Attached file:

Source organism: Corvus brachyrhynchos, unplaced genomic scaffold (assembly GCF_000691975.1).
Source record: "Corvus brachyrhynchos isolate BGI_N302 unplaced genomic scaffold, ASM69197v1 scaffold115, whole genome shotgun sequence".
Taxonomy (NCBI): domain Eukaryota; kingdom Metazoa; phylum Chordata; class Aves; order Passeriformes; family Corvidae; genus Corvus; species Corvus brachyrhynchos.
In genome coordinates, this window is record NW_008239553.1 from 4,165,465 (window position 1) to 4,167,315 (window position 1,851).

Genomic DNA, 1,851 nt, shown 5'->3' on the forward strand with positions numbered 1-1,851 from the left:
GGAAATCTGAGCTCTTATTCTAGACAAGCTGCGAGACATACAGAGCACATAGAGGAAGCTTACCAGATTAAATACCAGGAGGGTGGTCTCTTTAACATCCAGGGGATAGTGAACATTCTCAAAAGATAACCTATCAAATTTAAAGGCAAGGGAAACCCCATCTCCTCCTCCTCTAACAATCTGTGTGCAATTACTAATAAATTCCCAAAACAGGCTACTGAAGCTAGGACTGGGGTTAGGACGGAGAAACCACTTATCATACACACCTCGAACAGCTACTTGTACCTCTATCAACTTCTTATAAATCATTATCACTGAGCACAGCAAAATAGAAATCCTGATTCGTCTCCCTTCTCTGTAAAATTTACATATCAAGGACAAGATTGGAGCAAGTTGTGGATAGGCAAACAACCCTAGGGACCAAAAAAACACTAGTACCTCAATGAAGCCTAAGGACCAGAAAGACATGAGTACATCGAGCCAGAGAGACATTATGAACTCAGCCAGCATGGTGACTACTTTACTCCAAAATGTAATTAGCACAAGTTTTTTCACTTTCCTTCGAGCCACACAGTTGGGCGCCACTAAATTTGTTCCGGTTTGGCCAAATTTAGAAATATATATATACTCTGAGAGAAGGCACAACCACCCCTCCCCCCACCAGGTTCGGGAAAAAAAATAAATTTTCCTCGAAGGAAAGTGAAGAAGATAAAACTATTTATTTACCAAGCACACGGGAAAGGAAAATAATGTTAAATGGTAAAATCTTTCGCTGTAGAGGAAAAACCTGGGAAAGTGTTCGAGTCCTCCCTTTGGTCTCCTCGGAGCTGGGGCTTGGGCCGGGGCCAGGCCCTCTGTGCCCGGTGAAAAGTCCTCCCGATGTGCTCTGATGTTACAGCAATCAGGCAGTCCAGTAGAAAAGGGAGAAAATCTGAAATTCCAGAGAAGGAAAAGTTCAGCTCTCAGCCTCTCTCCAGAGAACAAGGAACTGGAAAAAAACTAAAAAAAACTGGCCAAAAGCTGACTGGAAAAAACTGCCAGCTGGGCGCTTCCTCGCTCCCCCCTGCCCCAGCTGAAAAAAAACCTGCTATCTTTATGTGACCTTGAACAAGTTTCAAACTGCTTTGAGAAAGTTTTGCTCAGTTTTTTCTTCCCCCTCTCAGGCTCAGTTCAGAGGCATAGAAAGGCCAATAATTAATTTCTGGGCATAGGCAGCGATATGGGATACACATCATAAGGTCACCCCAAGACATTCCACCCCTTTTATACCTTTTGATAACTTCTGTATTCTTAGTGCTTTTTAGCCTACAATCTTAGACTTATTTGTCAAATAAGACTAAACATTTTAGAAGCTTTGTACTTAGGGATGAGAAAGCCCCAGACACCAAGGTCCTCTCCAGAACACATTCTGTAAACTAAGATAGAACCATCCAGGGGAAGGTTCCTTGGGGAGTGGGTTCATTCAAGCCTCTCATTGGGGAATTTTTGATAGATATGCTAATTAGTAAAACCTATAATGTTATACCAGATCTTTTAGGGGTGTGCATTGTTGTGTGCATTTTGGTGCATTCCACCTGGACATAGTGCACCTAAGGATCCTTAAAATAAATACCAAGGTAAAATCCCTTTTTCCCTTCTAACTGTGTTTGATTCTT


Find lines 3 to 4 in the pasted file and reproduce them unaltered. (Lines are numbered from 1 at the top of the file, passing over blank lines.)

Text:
Taxonomy (NCBI): domain Eukaryota; kingdom Metazoa; phylum Chordata; class Aves; order Passeriformes; family Corvidae; genus Corvus; species Corvus brachyrhynchos.
In genome coordinates, this window is record NW_008239553.1 from 4,165,465 (window position 1) to 4,167,315 (window position 1,851).